The agency model can help reduce the number of unemployed people in an economy. However, to reap maximum benefits, an agent should create partnerships with different service providers and get licensed to operate for more than one principal where the law permits. Fortunately, many partnerships can be utilized in the African growing economies from agriculture, financial services, manufacturing, education to other potential sectors.

There are different services demanded by different segments of consumers that present an agent with the opportunity to thrive. Incidentally, changes in technology may not erode the needs of an agent completely. It is worth noting that although a lot of paperwork and human conviction was widely used in rendering some services such as access to credit and system interaction is replacing human interactions, Invoca (2018) argues this trend is different on wealthy people as they trust people more than systems. This scenario presents an opportunity for agents to grow by serving a few wealthy individuals who may have high volumes of businesses.

Businesses also can adopt this model to benefit from improved service delivery occasioned by efficiency, effectiveness, and convenience. The costs of setting up new branches are far much higher than those of establishing and equipping agents. Payments to agents are mainly through commissions which may increase the efforts of the agents as a motivation to earn more. Creating an effective agent requires the principal to commit to equipping the agents with capacity and constant quality check to ensure value is delivered to consumers. An agent can bring convenience to the way customers interact with the company by bringing services closer to them. where customers receive regular services like cash transactions, trust can be built and reduced risks achieved as agents understands their regular customers’ profiles.

In Kenya, the growth of mobile money has been boosted significantly by service providers utilizing this model. Safaricom, the leading telecommunications company and the providers of MPesa mobile money transfer product accounts for about 76 percent of all mobile money agents offered by telcos. Airtel money and Mobikash follows respectively. Banks have successfully utilized this model and its impact is heavily felt. Equity Bank offers a full range of banking services at the doorstep without having to visit branches. It adopted this strategy to decongest its branches that were characterized by long queues and poor service delivery.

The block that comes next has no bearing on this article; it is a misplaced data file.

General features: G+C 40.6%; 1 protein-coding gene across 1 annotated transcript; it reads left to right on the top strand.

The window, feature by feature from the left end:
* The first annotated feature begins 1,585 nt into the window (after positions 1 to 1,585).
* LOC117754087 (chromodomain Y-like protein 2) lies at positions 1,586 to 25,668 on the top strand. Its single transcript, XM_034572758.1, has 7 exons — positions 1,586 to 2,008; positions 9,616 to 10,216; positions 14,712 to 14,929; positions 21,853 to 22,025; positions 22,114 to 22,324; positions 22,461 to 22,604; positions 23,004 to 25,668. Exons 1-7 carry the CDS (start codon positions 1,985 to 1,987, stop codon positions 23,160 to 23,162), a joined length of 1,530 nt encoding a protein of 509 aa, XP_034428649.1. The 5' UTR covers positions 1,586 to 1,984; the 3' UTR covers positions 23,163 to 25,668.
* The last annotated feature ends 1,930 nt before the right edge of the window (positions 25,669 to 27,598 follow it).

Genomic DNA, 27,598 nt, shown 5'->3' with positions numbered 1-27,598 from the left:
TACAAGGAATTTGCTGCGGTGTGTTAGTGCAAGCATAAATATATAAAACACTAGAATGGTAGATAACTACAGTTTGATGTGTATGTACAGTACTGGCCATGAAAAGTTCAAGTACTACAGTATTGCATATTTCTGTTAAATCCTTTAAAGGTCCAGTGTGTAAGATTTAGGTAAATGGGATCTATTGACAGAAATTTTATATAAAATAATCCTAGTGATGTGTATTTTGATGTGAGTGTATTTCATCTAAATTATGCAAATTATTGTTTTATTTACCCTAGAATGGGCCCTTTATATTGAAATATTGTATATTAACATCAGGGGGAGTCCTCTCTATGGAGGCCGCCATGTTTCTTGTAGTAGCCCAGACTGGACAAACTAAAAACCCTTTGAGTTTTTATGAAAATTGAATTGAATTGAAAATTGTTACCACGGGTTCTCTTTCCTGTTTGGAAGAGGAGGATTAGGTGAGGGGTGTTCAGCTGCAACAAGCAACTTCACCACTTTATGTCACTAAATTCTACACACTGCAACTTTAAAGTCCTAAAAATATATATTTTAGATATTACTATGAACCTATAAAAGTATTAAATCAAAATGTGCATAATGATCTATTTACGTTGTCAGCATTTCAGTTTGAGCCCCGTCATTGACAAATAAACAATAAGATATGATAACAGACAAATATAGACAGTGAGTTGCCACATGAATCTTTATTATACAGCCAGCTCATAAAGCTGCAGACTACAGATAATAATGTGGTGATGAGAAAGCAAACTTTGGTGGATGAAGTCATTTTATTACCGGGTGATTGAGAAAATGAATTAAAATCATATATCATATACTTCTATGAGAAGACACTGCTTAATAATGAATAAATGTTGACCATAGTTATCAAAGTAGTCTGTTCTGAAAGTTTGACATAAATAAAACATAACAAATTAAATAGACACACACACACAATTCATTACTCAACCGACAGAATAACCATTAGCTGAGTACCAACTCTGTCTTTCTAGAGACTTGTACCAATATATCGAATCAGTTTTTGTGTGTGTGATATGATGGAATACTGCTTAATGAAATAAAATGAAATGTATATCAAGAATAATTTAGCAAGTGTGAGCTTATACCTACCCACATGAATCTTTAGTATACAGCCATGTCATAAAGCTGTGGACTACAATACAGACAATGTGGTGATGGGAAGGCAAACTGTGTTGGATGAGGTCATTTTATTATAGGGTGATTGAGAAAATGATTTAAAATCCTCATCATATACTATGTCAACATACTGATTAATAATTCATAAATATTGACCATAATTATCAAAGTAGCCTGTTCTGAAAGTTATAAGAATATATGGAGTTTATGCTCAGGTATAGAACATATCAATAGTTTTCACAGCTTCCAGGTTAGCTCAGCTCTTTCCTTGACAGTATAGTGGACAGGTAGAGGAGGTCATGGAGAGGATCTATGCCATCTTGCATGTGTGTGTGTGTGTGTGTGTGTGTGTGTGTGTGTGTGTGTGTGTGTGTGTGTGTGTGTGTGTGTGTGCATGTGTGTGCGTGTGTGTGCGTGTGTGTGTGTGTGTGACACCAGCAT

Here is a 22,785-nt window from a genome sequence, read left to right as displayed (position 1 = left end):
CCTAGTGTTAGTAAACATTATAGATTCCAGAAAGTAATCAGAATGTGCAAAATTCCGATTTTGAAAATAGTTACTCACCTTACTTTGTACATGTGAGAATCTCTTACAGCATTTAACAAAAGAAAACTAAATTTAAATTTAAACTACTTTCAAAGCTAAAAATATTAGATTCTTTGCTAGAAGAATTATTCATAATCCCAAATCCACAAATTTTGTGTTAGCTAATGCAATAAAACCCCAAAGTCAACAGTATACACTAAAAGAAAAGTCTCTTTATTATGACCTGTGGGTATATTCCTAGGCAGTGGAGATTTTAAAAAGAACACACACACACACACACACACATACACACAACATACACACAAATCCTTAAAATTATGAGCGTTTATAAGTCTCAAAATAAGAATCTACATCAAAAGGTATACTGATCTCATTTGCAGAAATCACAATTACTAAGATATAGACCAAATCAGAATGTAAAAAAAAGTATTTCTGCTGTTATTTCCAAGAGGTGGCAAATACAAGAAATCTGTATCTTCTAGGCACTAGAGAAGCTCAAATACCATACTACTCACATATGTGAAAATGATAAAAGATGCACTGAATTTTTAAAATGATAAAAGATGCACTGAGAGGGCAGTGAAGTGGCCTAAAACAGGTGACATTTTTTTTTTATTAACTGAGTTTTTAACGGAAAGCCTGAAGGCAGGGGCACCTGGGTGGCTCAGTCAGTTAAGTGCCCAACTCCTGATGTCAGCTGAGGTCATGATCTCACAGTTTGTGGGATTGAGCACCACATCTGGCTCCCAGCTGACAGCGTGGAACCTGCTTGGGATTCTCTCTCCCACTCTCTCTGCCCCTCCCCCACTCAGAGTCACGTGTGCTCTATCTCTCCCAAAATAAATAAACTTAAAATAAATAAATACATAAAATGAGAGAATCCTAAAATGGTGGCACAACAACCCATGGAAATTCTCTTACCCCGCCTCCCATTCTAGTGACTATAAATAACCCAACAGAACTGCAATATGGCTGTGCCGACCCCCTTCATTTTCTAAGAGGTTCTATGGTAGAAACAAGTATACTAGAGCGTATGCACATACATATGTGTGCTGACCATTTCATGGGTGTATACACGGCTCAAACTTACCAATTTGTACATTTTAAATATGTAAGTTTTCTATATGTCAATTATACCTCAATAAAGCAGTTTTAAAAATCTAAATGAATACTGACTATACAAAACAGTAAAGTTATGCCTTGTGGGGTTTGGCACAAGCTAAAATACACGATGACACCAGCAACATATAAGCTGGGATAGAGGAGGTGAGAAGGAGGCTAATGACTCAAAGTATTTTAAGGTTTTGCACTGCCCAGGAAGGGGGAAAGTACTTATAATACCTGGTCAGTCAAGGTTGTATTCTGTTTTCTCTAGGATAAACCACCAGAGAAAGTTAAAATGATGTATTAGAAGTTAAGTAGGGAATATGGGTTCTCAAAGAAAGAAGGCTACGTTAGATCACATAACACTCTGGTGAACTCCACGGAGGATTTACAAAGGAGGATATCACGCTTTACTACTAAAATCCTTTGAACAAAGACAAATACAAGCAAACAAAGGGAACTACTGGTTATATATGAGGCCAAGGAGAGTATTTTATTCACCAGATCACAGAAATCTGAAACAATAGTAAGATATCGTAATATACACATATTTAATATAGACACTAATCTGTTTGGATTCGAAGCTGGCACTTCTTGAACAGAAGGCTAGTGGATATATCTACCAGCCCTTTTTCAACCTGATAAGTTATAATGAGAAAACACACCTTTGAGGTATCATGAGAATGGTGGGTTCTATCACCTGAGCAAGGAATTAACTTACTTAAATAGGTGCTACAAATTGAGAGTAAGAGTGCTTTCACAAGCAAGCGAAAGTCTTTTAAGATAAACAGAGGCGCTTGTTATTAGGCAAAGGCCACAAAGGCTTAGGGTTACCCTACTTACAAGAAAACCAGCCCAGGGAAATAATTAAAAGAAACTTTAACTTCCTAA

This service was adopted in 2011 and as of 2019, the bank had over 40,000 agents serving millions of customers who do not wish to visit the branches. The bank has successfully replicated the model in Uganda, Rwanda, and the Democratic Republic of Congo where it recently started operations through an acquisition. Agency banking is gaining momentum with almost all the other 43 banks in Kenya following suit. Insurance firms also rely heavily on independent agents for sales and services distribution.

The agency model should be considered in place of new branches. Supplemented by strong technological investment, it can help companies reach more consumers on the ground. A proper strategy of recruiting, equipping and training agents is a recipe for success in utilizing this model. However, the influence of technological changes especially automation cannot be wished away. Combining the two strategies in a manner that will optimize the benefits while minimizing the costs can help firms grow even a fierce competition environment as they can offer solutions using both the system and human approach at the lowest level.